By Erik Hagen
This English translation was published 24 March 2010.
In 2008 Norwatch wrote about the Tanzanian village of Nyakabale, which is located right by the AngloGold Ashanti gold mine. The Norwegian Government Pension Fund has invested heavily in the mining firm.
When Norwatch visited the village, the residents related that many of them had developed skin and respiratory tract diseases. Several of them developed ugly marks on their bodies a while after having bathed in rivers downstream from the company’s mine. A Tanzanian master’s degree thesis that Norwatch cited related that the levels of heavy metals in plant and soil samples was up to 9000 and 6000 times, respectively, as high as the recommended levels. Both the residents and the thesis blamed the mine.
After Norwatch had referred to the results in the master’s thesis, the case created big headlines in both Norwegian and Tanzanian newspapers. A new, independent investigation has now refuted the extreme poison levels from 2008. The investigation was carried out by the Norwegian University of Life Sciences, on commission from Norwegian Church Aid.
“It seems clear that the true figures are of a completely different magnitude from those that were found in the 2007 study. Nevertheless, our results are not completely without concern,” Åsgeir Almås, researcher at the Norwegian University of Life Sciences, stated.
The area can in fact not be taken off the sick list, according to Almås. The laboratory results reveal that arsenic pollution may have occurred in the area.
Almås, who carried out the technical investigation in the Tanzanian village in June of 2009, is especially worried because some of the analyses showed high levels of the extremely toxic element arsenic. He discovered this in the sediments at the bottom of ponds, in the lower region of the mine’s waste disposal site.
“As high as 49.3 mg arsenic per kilogramme soil is a worrisome high level and is ten times as high as those of reference analyses in the district,” Almås related about one of the samples.
He explained that the top layers of the sediments show that leaks from the dam may possibly have occurred.
“Someone should be concerned about these arsenic levels and carry out thorough analyses,” he told Norwatch.
He emphasized that it had been a limited investigation and that it might be necessary to sample several layers downwards of the sediment and try to follow the water’s movements from the waste disposal site and further into the nearby ecosystems. In this manner it is possible to ascertain whether episodes of pollution have occurred and whether the company can be held responsible.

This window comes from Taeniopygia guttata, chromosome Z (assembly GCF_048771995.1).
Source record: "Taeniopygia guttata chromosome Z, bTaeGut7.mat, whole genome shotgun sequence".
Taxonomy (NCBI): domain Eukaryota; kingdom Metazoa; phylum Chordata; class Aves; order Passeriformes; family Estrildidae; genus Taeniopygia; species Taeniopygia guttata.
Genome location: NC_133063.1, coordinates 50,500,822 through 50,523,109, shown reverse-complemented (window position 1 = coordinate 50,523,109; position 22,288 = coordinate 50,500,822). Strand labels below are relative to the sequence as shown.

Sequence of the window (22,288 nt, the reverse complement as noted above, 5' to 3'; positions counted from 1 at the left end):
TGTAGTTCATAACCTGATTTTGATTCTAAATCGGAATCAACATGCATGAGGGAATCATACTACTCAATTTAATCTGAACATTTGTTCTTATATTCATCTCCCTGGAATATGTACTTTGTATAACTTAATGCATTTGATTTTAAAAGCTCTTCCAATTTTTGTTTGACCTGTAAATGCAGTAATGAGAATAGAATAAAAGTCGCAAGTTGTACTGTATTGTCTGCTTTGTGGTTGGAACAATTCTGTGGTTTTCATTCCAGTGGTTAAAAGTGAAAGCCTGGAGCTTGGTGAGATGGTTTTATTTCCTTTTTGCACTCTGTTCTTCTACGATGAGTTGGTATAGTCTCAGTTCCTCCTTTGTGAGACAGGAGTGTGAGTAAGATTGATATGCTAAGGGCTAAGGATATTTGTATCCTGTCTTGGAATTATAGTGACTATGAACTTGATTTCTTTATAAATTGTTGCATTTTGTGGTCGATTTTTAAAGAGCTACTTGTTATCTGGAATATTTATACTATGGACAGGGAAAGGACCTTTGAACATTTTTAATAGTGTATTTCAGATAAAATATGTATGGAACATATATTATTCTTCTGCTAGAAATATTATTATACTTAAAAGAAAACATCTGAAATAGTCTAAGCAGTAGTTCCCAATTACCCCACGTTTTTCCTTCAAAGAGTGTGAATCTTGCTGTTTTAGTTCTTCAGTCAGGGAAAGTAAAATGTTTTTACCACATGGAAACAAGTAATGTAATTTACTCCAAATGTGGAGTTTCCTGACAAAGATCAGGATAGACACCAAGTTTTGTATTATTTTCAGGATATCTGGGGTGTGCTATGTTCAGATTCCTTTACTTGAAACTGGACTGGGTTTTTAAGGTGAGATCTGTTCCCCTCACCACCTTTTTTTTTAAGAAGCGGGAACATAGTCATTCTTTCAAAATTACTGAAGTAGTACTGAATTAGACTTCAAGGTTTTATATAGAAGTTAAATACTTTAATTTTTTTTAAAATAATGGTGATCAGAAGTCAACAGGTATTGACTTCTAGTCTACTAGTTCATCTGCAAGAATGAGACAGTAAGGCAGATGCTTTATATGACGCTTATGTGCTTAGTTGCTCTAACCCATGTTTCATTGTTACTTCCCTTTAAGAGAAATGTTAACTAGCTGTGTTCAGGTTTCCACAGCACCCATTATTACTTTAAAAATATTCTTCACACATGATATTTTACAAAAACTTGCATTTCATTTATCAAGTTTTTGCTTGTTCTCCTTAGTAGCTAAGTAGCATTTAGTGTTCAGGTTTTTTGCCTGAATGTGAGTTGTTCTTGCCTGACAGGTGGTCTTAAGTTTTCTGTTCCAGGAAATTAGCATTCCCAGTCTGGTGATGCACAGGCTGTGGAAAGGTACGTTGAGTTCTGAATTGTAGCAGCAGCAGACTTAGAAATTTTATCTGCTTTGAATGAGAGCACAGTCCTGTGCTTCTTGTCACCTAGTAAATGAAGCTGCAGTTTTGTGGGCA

“It is apparent that the results for soils and sediments obtained in the Norwegian study differ from the findings of the [AngloGold Ashanti commissioned] SRK study and it needs to be investigated why the two different methodologies used yielded dissimilar results”, Alan Fine in AngloGold Ashanti wrote to Norwatch.
The company carried out an investigation itself last year through the firm SRK, which showed no pollution at all.
He pointed out that traces of arsenic occur naturally in soil and sediments in various concentrations and referred to the UN’s project The International Programme on Chemical Safety (IPCS), which defines an arsenic level in soil of 1-40 mg/kg as normal.
“We are currently of the view that they do not present cause for alarm”, Fine wrote about the results from the Norwegian report.
The company believes this on the basis of two factors:
• Only 1 of the 43 soil and sediment sample results showed higher arsenic levels than those that IPCS defines as normal values for soil. The location where the Norwegian study found an arsenic level of 49.3 mg/kg was relatively far from the company’s waste disposal site.
• Neither AngloGold nor Norwegian Church Aid has examined to what extent the arsenic in the different samples can be absorbed by plants and animals – the so-called bioavailability.
Almås is highly critical of the company’s own analysis. See separate report.
The Tanzanian postgraduate student who carried out the first study, Manfred Bitala, agrees that the results of the analyses from Norwegian Church Aid and from the company itself differ greatly from his.
He believes that the reason for the great differences between his and the two new reports may be that he carried out his investigation 3 years before the two others. In addition, he pointed out to Norwatch that the samples in the three investigations were taken from different locations and at different times of the year.